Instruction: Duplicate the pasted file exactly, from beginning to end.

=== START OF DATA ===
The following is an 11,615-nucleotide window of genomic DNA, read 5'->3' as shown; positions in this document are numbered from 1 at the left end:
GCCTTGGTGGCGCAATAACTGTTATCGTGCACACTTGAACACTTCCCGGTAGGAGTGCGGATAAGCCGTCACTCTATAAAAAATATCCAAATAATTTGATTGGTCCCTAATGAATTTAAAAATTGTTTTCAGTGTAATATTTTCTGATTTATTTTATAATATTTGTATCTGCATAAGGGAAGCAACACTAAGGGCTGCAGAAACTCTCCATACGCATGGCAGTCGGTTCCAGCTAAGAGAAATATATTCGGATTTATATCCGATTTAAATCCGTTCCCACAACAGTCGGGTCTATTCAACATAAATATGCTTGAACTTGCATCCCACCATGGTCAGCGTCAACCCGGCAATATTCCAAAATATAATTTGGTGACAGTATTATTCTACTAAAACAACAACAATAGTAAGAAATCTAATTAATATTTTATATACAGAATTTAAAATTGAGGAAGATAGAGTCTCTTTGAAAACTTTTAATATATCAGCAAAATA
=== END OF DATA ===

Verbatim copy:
The following is an 11,615-nucleotide window of genomic DNA, read 5'->3' as shown; positions in this document are numbered from 1 at the left end:
GCCTTGGTGGCGCAATAACTGTTATCGTGCACACTTGAACACTTCCCGGTAGGAGTGCGGATAAGCCGTCACTCTATAAAAAATATCCAAATAATTTGATTGGTCCCTAATGAATTTAAAAATTGTTTTCAGTGTAATATTTTCTGATTTATTTTATAATATTTGTATCTGCATAAGGGAAGCAACACTAAGGGCTGCAGAAACTCTCCATACGCATGGCAGTCGGTTCCAGCTAAGAGAAATATATTCGGATTTATATCCGATTTAAATCCGTTCCCACAACAGTCGGGTCTATTCAACATAAATATGCTTGAACTTGCATCCCACCATGGTCAGCGTCAACCCGGCAATATTCCAAAATATAATTTGGTGACAGTATTATTCTACTAAAACAACAACAATAGTAAGAAATCTAATTAATATTTTATATACAGAATTTAAAATTGAGGAAGATAGAGTCTCTTTGAAAACTTTTAATATATCAGCAAAATA